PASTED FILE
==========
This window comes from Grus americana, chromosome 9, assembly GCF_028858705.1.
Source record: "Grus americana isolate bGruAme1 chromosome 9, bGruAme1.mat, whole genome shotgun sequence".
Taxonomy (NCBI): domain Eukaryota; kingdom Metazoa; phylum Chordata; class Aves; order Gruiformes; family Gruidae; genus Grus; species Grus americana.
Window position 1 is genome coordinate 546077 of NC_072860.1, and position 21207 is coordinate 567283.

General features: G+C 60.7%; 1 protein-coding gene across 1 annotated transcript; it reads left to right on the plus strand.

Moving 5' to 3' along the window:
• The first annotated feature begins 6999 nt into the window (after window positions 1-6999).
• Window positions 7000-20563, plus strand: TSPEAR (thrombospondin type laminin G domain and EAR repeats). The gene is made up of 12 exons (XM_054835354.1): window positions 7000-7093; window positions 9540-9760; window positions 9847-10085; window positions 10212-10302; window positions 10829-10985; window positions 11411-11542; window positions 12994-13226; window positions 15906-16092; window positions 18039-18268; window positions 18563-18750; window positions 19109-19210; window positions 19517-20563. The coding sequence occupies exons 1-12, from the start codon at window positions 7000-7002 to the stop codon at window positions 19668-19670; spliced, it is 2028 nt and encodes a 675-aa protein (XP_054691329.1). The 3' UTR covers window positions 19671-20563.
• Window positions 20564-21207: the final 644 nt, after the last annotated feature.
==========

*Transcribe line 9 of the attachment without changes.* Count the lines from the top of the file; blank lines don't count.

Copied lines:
• Window positions 20564-21207: the final 644 nt, after the last annotated feature.